Skip to main content

Two Months On, How's Life Without Windows 10 Mobile?


Two months ago I caved in and abandoned Windows 10 as my smartphone platform. The stream of disappearing apps was becoming a flood and buyers were disappearing which was only going to worsen the situation. Meanwhile Microsoft was doing the minimum possible to keep the platform running - presumably in deference to close partner HP's newly launched Elite X3.

So after two months on the Xperia XZ what conclusions have I reached? Well as a core platform Windows 10 Mobile is still a top notch contender. The core platform is far from being enough and the failure to court developers has been a massive failure on Microsoft's part for so long now it's part of IT folklore.

There's something to be said about being able to go to the Play Store and access any application you could possibly want. 

The list of apps I have access to now is illuminating: my bank, my children's school, Air New Zealand, Qatar Airways, Emirates, the remote control app for my camera, IFTTT, NZ's civil defence app, the Nissan Connect app for my car, Pricespy, Pinterest, Pushbullet, my carrier's app.

Those are just the apps I use on a regular basis. Every one removes a mobile pain point.

What have I given up in exchange? I would have suggested Windows 10 Mobile's Live Tiles as the big differentiator, but given how few third parties are actually supporting them it isn't a big selling point.

Continuum? Android has that covered with DisplayLink support, and whilst there's no secondary display feature at least all Android apps will work on the big screen.

No, the only real downside to leaving Windows Mobile is the loss of Cortana and the wonderful job Microsoft has done of making it a truly useful personal assistant. Why won't Apple or Google allow their phones to be set to read new text messages over bluetooth? In the car this is just the most useful thing ever. Just one example of the thought Microsoft put into its assistant that doesn't become apparent until you go past the usual assistant test of asking a set of pointless questions.

Cortana gets things right. We're most likely to talk to our phones when we're in the car, its a huge safety feature in that environment.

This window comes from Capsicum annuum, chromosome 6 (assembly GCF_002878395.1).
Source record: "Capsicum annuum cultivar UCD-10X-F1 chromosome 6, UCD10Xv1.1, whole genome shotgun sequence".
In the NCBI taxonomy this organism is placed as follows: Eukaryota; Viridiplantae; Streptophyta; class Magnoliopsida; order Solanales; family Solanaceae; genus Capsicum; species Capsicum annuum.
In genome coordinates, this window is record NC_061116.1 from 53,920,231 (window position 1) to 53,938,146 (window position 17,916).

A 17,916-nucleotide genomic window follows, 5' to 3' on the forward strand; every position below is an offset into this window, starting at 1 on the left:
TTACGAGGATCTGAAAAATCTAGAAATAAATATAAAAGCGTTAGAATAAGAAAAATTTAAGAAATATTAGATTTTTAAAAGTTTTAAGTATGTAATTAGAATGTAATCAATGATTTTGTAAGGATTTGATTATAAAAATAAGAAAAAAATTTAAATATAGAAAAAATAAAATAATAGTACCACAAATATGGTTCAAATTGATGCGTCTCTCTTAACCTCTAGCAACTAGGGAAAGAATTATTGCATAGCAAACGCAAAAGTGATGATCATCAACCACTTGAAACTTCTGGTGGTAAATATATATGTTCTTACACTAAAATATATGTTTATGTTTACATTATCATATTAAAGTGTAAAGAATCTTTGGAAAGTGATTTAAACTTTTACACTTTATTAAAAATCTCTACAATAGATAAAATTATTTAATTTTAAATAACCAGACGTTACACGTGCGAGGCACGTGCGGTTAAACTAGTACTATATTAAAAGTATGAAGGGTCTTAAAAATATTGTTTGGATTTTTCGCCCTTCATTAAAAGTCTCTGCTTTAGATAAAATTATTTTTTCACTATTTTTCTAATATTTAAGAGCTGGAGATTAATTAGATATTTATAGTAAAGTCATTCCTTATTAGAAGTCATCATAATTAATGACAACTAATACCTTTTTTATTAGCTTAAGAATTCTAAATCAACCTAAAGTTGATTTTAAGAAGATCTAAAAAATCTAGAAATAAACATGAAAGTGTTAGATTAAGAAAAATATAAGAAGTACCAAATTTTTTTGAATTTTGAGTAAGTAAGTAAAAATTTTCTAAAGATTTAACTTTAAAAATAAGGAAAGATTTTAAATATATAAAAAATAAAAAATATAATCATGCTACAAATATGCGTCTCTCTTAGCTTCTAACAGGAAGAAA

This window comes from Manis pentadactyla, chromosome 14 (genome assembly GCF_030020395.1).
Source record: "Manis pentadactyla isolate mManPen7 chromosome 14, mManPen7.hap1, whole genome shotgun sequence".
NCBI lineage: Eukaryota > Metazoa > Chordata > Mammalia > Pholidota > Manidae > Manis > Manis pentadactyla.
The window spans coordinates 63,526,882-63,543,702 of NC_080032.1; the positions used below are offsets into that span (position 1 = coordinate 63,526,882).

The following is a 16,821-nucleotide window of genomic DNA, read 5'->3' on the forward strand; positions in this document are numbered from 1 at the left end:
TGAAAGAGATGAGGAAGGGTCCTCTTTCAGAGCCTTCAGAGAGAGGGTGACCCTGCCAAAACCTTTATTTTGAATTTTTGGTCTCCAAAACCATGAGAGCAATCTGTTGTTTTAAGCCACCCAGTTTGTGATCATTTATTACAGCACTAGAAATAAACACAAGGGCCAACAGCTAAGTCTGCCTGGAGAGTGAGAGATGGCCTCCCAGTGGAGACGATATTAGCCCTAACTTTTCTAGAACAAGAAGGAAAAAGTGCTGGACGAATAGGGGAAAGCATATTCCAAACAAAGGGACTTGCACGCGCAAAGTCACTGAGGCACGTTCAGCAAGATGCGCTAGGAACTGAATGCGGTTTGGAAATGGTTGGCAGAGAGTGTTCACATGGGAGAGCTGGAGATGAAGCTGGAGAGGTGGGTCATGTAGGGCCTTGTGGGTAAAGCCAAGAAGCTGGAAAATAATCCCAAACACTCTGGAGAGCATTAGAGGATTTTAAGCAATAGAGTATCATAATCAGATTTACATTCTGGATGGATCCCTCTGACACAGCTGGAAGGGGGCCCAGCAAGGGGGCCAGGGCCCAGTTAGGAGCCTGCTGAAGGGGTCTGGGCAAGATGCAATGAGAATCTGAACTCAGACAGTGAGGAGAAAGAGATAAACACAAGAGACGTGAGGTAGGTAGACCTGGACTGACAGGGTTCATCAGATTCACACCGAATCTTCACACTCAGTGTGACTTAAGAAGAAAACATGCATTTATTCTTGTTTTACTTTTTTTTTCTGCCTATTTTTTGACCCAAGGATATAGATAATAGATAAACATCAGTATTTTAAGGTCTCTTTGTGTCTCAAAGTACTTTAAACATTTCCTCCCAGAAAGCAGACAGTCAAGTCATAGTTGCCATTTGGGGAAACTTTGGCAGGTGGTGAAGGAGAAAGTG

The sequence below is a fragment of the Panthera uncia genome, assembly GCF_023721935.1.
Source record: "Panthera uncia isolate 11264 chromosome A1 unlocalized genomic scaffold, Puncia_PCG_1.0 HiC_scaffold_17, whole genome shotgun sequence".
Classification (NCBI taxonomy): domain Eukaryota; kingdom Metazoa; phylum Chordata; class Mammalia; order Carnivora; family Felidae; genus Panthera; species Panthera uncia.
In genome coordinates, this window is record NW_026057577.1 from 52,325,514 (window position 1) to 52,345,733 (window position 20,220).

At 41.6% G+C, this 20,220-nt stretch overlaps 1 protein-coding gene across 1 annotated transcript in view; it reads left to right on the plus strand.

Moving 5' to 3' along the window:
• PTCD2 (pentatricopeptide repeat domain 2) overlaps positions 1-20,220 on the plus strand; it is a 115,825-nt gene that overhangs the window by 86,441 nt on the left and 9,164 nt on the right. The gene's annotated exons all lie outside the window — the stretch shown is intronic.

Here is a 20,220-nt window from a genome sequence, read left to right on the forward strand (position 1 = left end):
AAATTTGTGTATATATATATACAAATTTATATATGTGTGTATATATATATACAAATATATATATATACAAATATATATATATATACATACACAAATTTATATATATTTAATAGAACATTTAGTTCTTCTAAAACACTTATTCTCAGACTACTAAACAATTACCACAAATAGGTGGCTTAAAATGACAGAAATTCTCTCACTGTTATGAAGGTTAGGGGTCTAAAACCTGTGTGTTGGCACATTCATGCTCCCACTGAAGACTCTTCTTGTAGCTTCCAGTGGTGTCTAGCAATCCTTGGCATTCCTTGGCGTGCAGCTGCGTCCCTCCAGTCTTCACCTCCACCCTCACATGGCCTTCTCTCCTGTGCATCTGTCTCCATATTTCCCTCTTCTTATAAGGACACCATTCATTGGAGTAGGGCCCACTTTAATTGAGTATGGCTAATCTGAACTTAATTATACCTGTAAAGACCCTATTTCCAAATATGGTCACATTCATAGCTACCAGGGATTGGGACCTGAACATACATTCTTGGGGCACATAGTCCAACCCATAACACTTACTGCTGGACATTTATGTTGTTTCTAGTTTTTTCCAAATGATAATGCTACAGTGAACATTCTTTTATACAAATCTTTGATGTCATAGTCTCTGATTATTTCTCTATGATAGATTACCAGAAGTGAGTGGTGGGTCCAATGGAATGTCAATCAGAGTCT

It's the only place I'm feeling the loss of Windows on my phone and that in itself speaks to how far Microsoft let its mobile platform fans down.

Comments

Popular posts from this blog

F1: Robert Kubica Impresses In Renault Test Run

The car may be old but its the performance of the driver that's the story here. Robert Kubica returned to F1, after a fashion, earlier this week with an extensive test run in a 2012 Lotus Renault F1 car at Valencia.
The age of the car and the circuit were likely determined by F1's current rules which ban testing, but the reason for Kubica being in the car is far more interesting. Considered by many to be a potential World Champion and certainly one of the fastest drivers of his generation, Kubica's F1 career seemed to be over after a 2011 crash whilst driving in the Rally of Andora. His Skoda Fabia was penetrated by a guardrail in the high speed accident partially severing his right arm.
Up until last year Kubica has been competing in rallying, with the expectation that the limited movement in his repaired arm would prohibit a return to single seater racing.
So this week's test is both interesting and confusing. Interesting because Kubica completed 115 laps of the ret…

F1: Robert Kubica's Williams Test Asks More Questions Than It Answers

Comparing driver's times at a tyre evaluation test like last week's Abu Dhabi event is difficult at the best of times, but when trying to assess the performance of a driver who has been out of the sport for six years, that difficulty level is raised even higher.
On the face of it Robert Kubica's test for Williams was a success. Fastest of the three Williams drivers present the headlines look promising. However, taking into consideration the different tyres used to set those times muddies the water considerably.
Kubica ran a three lap qualifying simulation on the new 'hyper-soft' tyre - which should have given him a two-second advantage. Correcting for tyres it would appear that Kubica was significantly slower than Sergei Sorotkin - who was on the harder 'soft' tyre - and marginally quicker than Lance Stroll, the team's only contracted driver.

Stroll's family fortune currently funds Williams, so there' no chance that he will be anywhere but in a…

Panos Panay's Defence Of Microsoft Surface Hardware Sounds Eerily Familiar

This weekend I went out with my ten year old daughter to select a laptop for her school year beginning in January. The schools requirements are quite specific, requiring a Windows 10 device, with a preference for a touchscreen and a stylus. She chose a Surface Pro, after trying a large number of different options. Having seen the way I use my own Surface Pro - and tried it herself there was only ever going to be two options - and the other was a Surface Laptop.
I tell you this so that you understand I am a buyer of Microsoft's products through choice, not compulsion. I'm on my third Surface device now. 
So when Panos Panay dismissed reports of the death of the Surface hardware line, I was very interested to see exactly how strong these denials were. Especially how they reflect what has gone before. To whit: Windows 10 Mobile.
Panay claimed that Microsoft is in hardware for the long haul. Almost exactly mirroring the words of Terry Myerson, when he claimed Windows Mobile was g…